Olympics Update: Do Performance Enhancers Work?

Filed Under: Exercise, Nutritional Support, General Health

I know that many of you are enjoying the Summer Olympics, as I have been. It should come as no surprise that Olympic fever stirs increased sales of performance-enhancing substances. In fact, people will down sports drinks and clamor for whatever the athletes are taking when they break a new record.

The quest for performance-enhancing substances is an ancient one. Primitive man believed that eating the heart of a lion or antelope would confer strength or speed. The quest to be stronger, faster, and fitter has interested researchers as well, and there is solid scientific evidence that some substances do in fact enhance physical performance.

Sports supplements represent one of the most rapidly growing and heavily hyped segments of the natural products industry. Let's look at the most popular sports supplements and see which ones have the goods.

  • One of the best-researched substances for increasing endurance is, believe it or not, caffeine. This mild stimulant revs up the breakdown of fat, which provides your muscle cells with extra fuel and allows glucose to be spared, a crucial step in preventing exercise fatigue. Caffeine’s so effective that it’s one of the performance enhancers tested for in the Olympics—athletes are limited to the equivalent of three to six cups of coffee.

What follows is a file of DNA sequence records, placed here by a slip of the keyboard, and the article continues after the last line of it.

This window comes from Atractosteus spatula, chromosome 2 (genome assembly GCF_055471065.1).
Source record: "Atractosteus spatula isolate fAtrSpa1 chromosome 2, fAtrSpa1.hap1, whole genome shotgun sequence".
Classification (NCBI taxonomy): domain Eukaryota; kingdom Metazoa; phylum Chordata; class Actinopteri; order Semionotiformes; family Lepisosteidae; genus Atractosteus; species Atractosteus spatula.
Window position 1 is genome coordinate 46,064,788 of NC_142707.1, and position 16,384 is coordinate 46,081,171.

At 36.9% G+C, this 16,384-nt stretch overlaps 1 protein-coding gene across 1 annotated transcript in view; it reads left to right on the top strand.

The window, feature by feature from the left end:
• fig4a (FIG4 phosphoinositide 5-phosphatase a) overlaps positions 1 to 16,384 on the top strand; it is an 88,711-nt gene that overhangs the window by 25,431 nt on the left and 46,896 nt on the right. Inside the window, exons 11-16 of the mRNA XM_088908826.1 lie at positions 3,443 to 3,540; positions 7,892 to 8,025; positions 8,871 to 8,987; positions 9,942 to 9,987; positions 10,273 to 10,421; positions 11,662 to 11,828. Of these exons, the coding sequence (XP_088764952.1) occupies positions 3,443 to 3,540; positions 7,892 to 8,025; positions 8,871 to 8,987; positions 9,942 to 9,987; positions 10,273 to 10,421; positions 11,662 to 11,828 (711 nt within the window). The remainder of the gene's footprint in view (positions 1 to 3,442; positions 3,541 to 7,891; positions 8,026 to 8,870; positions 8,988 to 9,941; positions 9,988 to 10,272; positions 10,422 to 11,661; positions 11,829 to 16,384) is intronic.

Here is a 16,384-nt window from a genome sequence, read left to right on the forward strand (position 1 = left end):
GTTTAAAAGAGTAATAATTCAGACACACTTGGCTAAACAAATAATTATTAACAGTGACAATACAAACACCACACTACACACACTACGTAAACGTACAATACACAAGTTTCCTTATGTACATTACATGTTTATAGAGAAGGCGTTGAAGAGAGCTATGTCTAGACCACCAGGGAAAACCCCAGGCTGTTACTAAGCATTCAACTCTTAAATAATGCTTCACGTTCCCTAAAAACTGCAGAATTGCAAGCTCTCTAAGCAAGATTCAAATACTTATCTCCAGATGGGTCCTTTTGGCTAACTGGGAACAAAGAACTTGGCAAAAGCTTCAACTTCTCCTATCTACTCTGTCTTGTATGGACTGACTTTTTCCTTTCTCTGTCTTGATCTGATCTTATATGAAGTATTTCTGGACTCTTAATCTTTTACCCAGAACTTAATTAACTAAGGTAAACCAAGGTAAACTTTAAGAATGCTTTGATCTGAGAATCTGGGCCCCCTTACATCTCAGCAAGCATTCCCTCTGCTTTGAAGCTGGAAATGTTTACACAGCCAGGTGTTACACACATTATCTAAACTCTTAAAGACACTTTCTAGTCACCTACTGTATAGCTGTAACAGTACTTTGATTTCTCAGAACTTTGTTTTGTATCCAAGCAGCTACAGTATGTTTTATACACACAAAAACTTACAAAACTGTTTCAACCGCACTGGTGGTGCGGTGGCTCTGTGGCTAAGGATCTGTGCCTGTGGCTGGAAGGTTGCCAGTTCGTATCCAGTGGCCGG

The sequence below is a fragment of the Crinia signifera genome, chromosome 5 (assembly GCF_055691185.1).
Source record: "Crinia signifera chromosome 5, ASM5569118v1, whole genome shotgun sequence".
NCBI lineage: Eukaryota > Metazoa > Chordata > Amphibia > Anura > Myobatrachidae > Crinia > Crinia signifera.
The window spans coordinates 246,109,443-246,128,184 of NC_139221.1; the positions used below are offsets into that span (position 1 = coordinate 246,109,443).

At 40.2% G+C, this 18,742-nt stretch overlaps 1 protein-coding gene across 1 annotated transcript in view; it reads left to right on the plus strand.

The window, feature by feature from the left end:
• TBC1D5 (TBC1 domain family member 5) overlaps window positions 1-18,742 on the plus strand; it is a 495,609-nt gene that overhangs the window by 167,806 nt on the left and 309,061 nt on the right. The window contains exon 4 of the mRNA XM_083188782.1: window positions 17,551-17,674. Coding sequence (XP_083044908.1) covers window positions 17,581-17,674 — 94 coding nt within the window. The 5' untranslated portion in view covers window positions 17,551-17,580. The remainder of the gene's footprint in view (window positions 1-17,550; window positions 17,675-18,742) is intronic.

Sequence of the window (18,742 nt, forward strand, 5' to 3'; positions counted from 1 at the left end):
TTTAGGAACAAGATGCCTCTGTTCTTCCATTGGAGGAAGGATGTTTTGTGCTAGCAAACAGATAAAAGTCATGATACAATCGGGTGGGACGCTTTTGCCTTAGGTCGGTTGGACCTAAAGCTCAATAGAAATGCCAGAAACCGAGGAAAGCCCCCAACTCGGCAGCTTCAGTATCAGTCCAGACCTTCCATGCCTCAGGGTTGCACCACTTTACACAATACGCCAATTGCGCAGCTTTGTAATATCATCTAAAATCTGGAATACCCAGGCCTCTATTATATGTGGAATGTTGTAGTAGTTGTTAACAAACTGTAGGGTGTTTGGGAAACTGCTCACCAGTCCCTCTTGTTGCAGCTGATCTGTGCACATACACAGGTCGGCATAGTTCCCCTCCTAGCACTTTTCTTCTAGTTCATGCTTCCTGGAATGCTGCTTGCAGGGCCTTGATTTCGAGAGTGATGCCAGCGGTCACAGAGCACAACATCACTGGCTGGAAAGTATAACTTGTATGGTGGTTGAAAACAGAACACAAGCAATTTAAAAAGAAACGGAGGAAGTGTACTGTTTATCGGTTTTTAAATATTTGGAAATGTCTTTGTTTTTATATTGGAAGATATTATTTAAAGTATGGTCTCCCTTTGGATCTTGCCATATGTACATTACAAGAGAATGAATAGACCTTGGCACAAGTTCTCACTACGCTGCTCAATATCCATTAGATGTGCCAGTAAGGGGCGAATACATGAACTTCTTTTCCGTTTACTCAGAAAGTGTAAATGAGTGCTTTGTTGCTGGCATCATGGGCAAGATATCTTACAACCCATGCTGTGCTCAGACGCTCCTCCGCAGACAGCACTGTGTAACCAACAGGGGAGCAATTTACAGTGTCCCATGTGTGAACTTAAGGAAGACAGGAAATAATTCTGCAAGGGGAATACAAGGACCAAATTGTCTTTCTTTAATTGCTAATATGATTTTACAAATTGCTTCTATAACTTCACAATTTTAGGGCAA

• Creatine monohydrate supplements can help you build bigger muscles. This compound is naturally produced by your body and helps to provide energy that fuels your cells. Increasing cellular energy with supplemental creatine enables you to work out with greater intensity, resulting in more rapid muscle growth. When combined with resistance training, the improvement in muscle mass can be significant.
  • To protect your cells from free-radical damage and to reduce exercise-induced muscle soreness, take a daily antioxidant-rich multivitamin that contains 1,500-2,500 mg vitamin C, 800 IU vitamin E, and 15,000 IU beta-carotene.

Now it’s your turn: Have you taken performance-enhancing supplements?

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DISCLAIMER: The content of DrWhitaker.com is offered on an informational basis only, and is not intended to be a substitute for professional medical advice, diagnosis, or treatment. Always seek the guidance of a qualified health provider before making any adjustment to a medication or treatment you are currently using, and/or starting any new medication or treatment. All recommendations are "generally informational" and not specifically applicable to any individual's medical problems, concerns and/or needs.

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